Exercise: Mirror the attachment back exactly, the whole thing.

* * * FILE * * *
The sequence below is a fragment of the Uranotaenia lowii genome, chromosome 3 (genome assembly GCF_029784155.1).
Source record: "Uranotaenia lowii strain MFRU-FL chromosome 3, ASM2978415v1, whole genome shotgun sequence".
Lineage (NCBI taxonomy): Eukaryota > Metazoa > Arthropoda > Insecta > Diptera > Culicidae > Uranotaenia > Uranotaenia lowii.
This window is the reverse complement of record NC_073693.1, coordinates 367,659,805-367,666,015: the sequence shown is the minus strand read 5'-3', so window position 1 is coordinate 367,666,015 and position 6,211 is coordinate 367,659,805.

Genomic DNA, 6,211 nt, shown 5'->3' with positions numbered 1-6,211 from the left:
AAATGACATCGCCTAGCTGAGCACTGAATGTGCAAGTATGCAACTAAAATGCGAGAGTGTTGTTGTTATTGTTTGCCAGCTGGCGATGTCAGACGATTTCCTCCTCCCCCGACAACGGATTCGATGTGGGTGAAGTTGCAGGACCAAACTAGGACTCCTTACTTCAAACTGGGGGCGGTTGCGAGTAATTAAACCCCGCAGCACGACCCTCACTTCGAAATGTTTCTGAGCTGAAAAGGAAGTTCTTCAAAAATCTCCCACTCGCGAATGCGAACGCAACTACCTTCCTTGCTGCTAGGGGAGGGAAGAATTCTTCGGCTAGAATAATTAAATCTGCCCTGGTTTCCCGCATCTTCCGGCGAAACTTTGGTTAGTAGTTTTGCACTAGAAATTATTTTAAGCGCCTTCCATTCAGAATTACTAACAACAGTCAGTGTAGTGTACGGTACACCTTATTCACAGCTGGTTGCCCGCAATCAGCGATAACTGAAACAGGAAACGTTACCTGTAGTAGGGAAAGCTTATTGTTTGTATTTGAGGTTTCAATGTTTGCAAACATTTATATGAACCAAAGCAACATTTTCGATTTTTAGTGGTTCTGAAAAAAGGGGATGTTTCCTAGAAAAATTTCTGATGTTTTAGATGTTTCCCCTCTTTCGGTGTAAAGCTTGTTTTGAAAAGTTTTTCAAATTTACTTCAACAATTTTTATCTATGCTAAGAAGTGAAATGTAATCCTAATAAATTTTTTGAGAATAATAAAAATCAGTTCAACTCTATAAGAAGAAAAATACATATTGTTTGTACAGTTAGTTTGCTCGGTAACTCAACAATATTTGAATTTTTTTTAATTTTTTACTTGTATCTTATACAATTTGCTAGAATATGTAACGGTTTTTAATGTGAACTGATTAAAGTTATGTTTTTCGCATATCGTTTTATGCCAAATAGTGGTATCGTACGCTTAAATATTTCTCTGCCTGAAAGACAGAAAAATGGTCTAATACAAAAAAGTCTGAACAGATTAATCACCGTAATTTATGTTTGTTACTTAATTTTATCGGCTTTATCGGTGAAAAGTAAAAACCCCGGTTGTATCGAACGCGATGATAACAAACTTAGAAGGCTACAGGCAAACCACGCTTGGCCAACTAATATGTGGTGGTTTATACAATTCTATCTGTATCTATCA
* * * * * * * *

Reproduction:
The sequence below is a fragment of the Uranotaenia lowii genome, chromosome 3 (genome assembly GCF_029784155.1).
Source record: "Uranotaenia lowii strain MFRU-FL chromosome 3, ASM2978415v1, whole genome shotgun sequence".
Lineage (NCBI taxonomy): Eukaryota > Metazoa > Arthropoda > Insecta > Diptera > Culicidae > Uranotaenia > Uranotaenia lowii.
This window is the reverse complement of record NC_073693.1, coordinates 367,659,805-367,666,015: the sequence shown is the minus strand read 5'-3', so window position 1 is coordinate 367,666,015 and position 6,211 is coordinate 367,659,805.

Genomic DNA, 6,211 nt, shown 5'->3' with positions numbered 1-6,211 from the left:
AAATGACATCGCCTAGCTGAGCACTGAATGTGCAAGTATGCAACTAAAATGCGAGAGTGTTGTTGTTATTGTTTGCCAGCTGGCGATGTCAGACGATTTCCTCCTCCCCCGACAACGGATTCGATGTGGGTGAAGTTGCAGGACCAAACTAGGACTCCTTACTTCAAACTGGGGGCGGTTGCGAGTAATTAAACCCCGCAGCACGACCCTCACTTCGAAATGTTTCTGAGCTGAAAAGGAAGTTCTTCAAAAATCTCCCACTCGCGAATGCGAACGCAACTACCTTCCTTGCTGCTAGGGGAGGGAAGAATTCTTCGGCTAGAATAATTAAATCTGCCCTGGTTTCCCGCATCTTCCGGCGAAACTTTGGTTAGTAGTTTTGCACTAGAAATTATTTTAAGCGCCTTCCATTCAGAATTACTAACAACAGTCAGTGTAGTGTACGGTACACCTTATTCACAGCTGGTTGCCCGCAATCAGCGATAACTGAAACAGGAAACGTTACCTGTAGTAGGGAAAGCTTATTGTTTGTATTTGAGGTTTCAATGTTTGCAAACATTTATATGAACCAAAGCAACATTTTCGATTTTTAGTGGTTCTGAAAAAAGGGGATGTTTCCTAGAAAAATTTCTGATGTTTTAGATGTTTCCCCTCTTTCGGTGTAAAGCTTGTTTTGAAAAGTTTTTCAAATTTACTTCAACAATTTTTATCTATGCTAAGAAGTGAAATGTAATCCTAATAAATTTTTTGAGAATAATAAAAATCAGTTCAACTCTATAAGAAGAAAAATACATATTGTTTGTACAGTTAGTTTGCTCGGTAACTCAACAATATTTGAATTTTTTTTAATTTTTTACTTGTATCTTATACAATTTGCTAGAATATGTAACGGTTTTTAATGTGAACTGATTAAAGTTATGTTTTTCGCATATCGTTTTATGCCAAATAGTGGTATCGTACGCTTAAATATTTCTCTGCCTGAAAGACAGAAAAATGGTCTAATACAAAAAAGTCTGAACAGATTAATCACCGTAATTTATGTTTGTTACTTAATTTTATCGGCTTTATCGGTGAAAAGTAAAAACCCCGGTTGTATCGAACGCGATGATAACAAACTTAGAAGGCTACAGGCAAACCACGCTTGGCCAACTAATATGTGGTGGTTTATACAATTCTATCTGTATCTATCA